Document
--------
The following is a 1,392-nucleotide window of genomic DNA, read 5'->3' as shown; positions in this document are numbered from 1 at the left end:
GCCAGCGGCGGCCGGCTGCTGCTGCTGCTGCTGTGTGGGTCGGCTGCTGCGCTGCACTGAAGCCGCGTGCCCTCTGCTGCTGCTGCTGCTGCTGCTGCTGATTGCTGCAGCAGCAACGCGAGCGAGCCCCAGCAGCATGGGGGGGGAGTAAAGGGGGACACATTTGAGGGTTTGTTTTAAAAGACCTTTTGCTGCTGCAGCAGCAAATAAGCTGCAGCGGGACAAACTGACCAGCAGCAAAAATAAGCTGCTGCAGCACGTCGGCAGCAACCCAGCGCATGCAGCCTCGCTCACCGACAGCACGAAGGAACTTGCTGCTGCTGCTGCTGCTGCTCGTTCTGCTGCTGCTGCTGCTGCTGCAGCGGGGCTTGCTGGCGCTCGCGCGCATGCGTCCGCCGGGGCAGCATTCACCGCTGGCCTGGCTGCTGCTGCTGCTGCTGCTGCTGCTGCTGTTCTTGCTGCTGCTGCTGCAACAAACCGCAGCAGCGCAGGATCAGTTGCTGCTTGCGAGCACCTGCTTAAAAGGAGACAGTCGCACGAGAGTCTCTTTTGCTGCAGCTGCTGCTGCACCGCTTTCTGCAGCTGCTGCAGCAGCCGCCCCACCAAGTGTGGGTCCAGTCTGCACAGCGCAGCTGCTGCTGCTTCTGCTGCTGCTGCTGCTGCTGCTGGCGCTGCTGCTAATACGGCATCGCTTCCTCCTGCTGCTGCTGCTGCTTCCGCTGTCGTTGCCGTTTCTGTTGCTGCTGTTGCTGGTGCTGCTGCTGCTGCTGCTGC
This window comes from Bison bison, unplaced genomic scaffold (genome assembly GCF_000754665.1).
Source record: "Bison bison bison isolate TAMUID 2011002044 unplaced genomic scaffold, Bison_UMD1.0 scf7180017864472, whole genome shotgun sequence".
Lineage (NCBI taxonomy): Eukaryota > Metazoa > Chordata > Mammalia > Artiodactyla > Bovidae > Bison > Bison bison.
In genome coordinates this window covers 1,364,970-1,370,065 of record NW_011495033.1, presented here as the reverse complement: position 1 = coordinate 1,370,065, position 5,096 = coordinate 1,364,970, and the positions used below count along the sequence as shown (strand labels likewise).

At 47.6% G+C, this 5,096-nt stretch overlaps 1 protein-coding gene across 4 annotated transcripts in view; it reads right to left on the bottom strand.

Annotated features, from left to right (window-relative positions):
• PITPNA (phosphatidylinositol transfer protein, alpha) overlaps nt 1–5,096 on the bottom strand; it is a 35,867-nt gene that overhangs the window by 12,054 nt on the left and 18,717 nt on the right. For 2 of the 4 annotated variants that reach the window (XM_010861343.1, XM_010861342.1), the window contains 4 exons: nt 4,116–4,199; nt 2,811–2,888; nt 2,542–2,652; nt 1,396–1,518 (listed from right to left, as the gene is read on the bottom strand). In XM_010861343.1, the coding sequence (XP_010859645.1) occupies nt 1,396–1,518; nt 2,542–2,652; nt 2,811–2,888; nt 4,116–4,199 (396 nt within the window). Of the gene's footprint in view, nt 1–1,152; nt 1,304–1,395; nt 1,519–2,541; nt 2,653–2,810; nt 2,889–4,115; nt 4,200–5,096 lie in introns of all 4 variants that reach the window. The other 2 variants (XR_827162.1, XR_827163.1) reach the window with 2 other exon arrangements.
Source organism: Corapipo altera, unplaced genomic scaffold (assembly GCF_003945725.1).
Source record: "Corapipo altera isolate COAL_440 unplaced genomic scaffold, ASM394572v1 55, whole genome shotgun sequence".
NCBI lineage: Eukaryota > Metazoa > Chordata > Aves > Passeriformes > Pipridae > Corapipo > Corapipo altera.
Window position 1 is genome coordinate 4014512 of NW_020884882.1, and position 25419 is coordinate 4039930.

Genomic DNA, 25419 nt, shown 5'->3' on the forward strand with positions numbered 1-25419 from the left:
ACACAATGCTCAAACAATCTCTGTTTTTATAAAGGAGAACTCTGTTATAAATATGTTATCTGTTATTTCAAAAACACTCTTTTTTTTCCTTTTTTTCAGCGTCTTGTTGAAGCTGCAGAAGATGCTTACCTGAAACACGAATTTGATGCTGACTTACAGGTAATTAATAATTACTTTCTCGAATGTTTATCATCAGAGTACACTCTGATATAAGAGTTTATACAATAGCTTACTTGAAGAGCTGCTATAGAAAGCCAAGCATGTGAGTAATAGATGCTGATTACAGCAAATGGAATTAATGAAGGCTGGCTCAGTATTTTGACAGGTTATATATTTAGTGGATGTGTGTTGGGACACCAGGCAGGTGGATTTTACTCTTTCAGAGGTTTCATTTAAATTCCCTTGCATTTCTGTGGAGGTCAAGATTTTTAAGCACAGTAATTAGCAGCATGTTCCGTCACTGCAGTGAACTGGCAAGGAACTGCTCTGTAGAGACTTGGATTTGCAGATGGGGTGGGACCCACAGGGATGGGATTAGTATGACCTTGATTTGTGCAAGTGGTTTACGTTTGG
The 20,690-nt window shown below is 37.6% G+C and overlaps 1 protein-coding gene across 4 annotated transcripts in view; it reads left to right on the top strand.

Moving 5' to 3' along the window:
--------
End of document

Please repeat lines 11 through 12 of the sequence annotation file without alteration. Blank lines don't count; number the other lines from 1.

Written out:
Source record: "Corapipo altera isolate COAL_440 unplaced genomic scaffold, ASM394572v1 55, whole genome shotgun sequence".
NCBI lineage: Eukaryota > Metazoa > Chordata > Aves > Passeriformes > Pipridae > Corapipo > Corapipo altera.